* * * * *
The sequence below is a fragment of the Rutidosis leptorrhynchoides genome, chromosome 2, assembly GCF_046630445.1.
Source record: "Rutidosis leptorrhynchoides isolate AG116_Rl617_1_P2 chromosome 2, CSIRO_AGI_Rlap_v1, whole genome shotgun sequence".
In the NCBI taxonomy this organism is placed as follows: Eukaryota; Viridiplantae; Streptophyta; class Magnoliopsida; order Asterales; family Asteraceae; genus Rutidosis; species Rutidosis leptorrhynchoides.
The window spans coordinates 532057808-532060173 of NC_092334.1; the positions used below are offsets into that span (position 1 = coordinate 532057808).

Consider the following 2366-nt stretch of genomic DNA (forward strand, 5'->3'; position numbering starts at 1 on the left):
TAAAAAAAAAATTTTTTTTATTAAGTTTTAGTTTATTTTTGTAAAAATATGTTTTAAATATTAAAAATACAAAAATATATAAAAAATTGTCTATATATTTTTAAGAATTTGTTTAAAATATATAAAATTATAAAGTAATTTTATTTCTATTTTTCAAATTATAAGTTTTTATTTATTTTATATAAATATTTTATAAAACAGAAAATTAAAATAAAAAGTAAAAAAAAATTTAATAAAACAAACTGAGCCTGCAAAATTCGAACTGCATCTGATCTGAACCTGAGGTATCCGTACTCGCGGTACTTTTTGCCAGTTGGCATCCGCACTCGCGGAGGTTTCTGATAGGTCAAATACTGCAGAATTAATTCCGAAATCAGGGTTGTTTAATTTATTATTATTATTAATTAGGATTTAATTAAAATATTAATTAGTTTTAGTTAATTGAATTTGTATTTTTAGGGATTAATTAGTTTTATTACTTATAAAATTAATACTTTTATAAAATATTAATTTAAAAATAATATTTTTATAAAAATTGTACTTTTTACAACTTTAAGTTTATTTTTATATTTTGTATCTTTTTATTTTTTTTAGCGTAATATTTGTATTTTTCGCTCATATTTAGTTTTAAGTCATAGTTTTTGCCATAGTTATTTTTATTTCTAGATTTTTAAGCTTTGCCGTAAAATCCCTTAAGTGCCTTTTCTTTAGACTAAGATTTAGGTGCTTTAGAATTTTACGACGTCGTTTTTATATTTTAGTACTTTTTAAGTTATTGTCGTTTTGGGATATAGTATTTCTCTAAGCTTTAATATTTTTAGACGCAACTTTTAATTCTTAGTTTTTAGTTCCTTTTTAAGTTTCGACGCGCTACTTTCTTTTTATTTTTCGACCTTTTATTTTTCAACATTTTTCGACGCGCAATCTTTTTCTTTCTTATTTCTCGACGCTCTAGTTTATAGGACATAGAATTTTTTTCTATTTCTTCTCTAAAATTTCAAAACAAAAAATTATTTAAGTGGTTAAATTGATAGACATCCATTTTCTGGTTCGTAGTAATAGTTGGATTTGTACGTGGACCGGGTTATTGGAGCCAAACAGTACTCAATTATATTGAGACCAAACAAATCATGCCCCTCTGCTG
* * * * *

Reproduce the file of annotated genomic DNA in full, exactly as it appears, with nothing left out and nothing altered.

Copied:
The sequence below is a fragment of the Rutidosis leptorrhynchoides genome, chromosome 2, assembly GCF_046630445.1.
Source record: "Rutidosis leptorrhynchoides isolate AG116_Rl617_1_P2 chromosome 2, CSIRO_AGI_Rlap_v1, whole genome shotgun sequence".
In the NCBI taxonomy this organism is placed as follows: Eukaryota; Viridiplantae; Streptophyta; class Magnoliopsida; order Asterales; family Asteraceae; genus Rutidosis; species Rutidosis leptorrhynchoides.
The window spans coordinates 532057808-532060173 of NC_092334.1; the positions used below are offsets into that span (position 1 = coordinate 532057808).

Consider the following 2366-nt stretch of genomic DNA (forward strand, 5'->3'; position numbering starts at 1 on the left):
TAAAAAAAAAATTTTTTTTATTAAGTTTTAGTTTATTTTTGTAAAAATATGTTTTAAATATTAAAAATACAAAAATATATAAAAAATTGTCTATATATTTTTAAGAATTTGTTTAAAATATATAAAATTATAAAGTAATTTTATTTCTATTTTTCAAATTATAAGTTTTTATTTATTTTATATAAATATTTTATAAAACAGAAAATTAAAATAAAAAGTAAAAAAAAATTTAATAAAACAAACTGAGCCTGCAAAATTCGAACTGCATCTGATCTGAACCTGAGGTATCCGTACTCGCGGTACTTTTTGCCAGTTGGCATCCGCACTCGCGGAGGTTTCTGATAGGTCAAATACTGCAGAATTAATTCCGAAATCAGGGTTGTTTAATTTATTATTATTATTAATTAGGATTTAATTAAAATATTAATTAGTTTTAGTTAATTGAATTTGTATTTTTAGGGATTAATTAGTTTTATTACTTATAAAATTAATACTTTTATAAAATATTAATTTAAAAATAATATTTTTATAAAAATTGTACTTTTTACAACTTTAAGTTTATTTTTATATTTTGTATCTTTTTATTTTTTTTAGCGTAATATTTGTATTTTTCGCTCATATTTAGTTTTAAGTCATAGTTTTTGCCATAGTTATTTTTATTTCTAGATTTTTAAGCTTTGCCGTAAAATCCCTTAAGTGCCTTTTCTTTAGACTAAGATTTAGGTGCTTTAGAATTTTACGACGTCGTTTTTATATTTTAGTACTTTTTAAGTTATTGTCGTTTTGGGATATAGTATTTCTCTAAGCTTTAATATTTTTAGACGCAACTTTTAATTCTTAGTTTTTAGTTCCTTTTTAAGTTTCGACGCGCTACTTTCTTTTTATTTTTCGACCTTTTATTTTTCAACATTTTTCGACGCGCAATCTTTTTCTTTCTTATTTCTCGACGCTCTAGTTTATAGGACATAGAATTTTTTTCTATTTCTTCTCTAAAATTTCAAAACAAAAAATTATTTAAGTGGTTAAATTGATAGACATCCATTTTCTGGTTCGTAGTAATAGTTGGATTTGTACGTGGACCGGGTTATTGGAGCCAAACAGTACTCAATTATATTGAGACCAAACAAATCATGCCCCTCTGCTG